By: Tasneem Mewa

This week, the Federal Trade Commission (“FTC”) prohibited Rite Aid from using and relying on facial recognition technology that misidentified customers and wrongly accused them of shoplifting based on matches to Rite Aid’s database. Matches often resulted in customers being accused, searched, and expelled from stores.

The statement by Commissioner Alvaro M. Bedoya offers a “baseline” model for “algorithmic fairness” which attempts to address misuse and prevent companies from engaging in similar practices. In Rite Aid’s case, this involves refraining from using this technology for five years, deleting the system’s collected biometric data, and ensuring transparency and accountability measures should they choose to adopt similar technology in the future.

The news about Rite Aid is both novel and unsurprising.

As in many other areas of privacy law, the U.S. falls behind E.U. counterparts in drafting and enforcing legislation. Where the E.U. has blanket bans on real-time facial recognition in public spaces and external audits for systems used in border control, local, state, and federal governments in the U.S. are only proposing legislation (some exceptions to this general trend include San Francisco and Cambridge which have banned the use of facial recognition by police and other agencies).

In a relatively barren privacy-law landscape, the FTC adopts a definitive stance against unfair AI in commercial settings. This is a clear signal to companies that they cannot and should not use facial surveillance methods as a cop out, even though it has become cheap and widely used. If they are to use it, companies should treat it as a major investment with compliance and transparency measures in place. However, a more comprehensive approach to regulating AI needs to come from both state and federal legislatures.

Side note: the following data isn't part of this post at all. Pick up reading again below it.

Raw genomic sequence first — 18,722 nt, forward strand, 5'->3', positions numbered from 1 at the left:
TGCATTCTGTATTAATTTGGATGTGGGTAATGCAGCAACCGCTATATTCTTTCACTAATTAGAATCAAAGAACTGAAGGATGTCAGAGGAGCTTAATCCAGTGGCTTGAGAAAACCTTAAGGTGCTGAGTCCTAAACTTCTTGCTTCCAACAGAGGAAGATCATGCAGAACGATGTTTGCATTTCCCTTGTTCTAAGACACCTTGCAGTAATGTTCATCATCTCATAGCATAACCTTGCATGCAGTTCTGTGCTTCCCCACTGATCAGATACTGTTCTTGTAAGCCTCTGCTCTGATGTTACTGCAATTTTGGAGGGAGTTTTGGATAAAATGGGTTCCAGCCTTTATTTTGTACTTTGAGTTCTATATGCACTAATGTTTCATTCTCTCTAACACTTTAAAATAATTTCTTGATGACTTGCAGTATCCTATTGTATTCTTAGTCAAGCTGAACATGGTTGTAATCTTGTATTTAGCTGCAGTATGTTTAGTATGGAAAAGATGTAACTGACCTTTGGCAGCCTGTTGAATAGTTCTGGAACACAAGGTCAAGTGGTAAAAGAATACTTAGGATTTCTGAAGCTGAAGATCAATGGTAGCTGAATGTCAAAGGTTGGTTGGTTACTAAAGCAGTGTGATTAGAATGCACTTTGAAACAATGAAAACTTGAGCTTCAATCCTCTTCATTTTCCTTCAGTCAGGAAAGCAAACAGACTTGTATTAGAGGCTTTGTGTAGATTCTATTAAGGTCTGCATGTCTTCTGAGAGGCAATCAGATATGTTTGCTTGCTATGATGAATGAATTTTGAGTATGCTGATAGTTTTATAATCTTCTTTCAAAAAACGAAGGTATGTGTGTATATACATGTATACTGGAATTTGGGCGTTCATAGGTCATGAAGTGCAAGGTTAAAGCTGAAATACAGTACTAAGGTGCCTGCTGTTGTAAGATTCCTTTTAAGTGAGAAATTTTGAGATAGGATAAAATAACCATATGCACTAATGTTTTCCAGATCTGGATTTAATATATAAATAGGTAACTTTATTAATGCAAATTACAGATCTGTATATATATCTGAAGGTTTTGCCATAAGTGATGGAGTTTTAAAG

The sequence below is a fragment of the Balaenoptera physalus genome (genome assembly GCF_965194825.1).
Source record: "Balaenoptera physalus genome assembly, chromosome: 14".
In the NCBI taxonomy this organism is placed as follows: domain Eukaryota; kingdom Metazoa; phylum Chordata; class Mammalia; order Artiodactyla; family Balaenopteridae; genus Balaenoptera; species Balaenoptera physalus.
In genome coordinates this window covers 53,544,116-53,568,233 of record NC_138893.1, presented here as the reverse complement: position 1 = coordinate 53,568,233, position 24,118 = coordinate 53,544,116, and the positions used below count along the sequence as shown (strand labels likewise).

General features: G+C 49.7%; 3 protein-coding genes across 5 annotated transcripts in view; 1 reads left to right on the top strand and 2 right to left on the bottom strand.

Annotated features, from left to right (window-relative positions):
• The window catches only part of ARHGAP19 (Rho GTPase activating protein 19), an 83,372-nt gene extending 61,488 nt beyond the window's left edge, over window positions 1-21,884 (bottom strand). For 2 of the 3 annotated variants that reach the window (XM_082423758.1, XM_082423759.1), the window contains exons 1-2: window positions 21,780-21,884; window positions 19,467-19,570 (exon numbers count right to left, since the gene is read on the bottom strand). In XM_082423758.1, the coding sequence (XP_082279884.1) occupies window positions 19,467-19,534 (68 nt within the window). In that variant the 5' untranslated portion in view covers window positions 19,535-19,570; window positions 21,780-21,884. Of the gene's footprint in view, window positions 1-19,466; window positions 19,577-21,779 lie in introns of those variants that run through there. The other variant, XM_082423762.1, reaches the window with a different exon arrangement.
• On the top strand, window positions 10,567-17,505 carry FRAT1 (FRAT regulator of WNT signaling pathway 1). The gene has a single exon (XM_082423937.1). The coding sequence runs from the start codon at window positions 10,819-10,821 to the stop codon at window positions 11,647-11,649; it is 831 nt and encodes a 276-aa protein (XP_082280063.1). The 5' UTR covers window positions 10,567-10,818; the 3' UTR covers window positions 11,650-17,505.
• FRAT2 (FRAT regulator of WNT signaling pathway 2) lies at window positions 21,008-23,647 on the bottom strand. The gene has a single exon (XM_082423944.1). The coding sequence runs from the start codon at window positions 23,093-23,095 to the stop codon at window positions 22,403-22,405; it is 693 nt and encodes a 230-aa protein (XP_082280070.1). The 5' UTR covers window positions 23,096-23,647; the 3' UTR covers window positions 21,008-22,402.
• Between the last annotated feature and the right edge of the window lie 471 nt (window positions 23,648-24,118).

The need for legislative action is especially dire because Rite Aid’s AI misstep feels like old news. Beyond surveillance state issues, conversations around the ethics of AI in the workplace and AI in commercial settings have become more commonplace. In the workplace context, the Pew Research Center has found that the majority of American adults oppose AI to track facial expressions and are not convinced of its accuracy. Accuracy concerns fall along the same lines as those made evident in Rite Aid’s case – misidentifying women and people of color. There are a number of factors we can study to make sense of this bias, historic over-surveillance of communities of color, being one of them. Regardless, requiring deletion of biometric data in one’s database means these biases are baked into the technologies; technologies which have not proven to be an objective counterpart to human (unconscious) biases.

So, what does this all mean? Voters must ask themselves what they are willing to accept when it comes to biometric and surveillance technology. How ubiquitous should it be and how should it be limited? Evidently, there are real consequences to the incorrect accusations thrown out by these technologies – at best, you’re humiliated in front of other patrons, at worst you’re imprisoned for walking into a store. Where there are already numerous pitfalls and mistakes in the criminal justice system (see Glynn Simmons’ story in the New York Times), we cannot allow unfettered technologies to create more.

About the Author:

Tasneem Mewa earned her undergraduate degree in Critical International Development Studies from the University of Toronto, Scarborough. During her studies, she worked for a research and policy organization in Bengaluru focusing on privacy, tech, and data issues in India and across Asia. As a student at the Chicago-Kent College of Law, Tasneem has had the opportunity to work in a litigation clinic, as a judicial extern, and within a law firm setting. She hopes her career will involve exploring new areas of law and contributing to policy.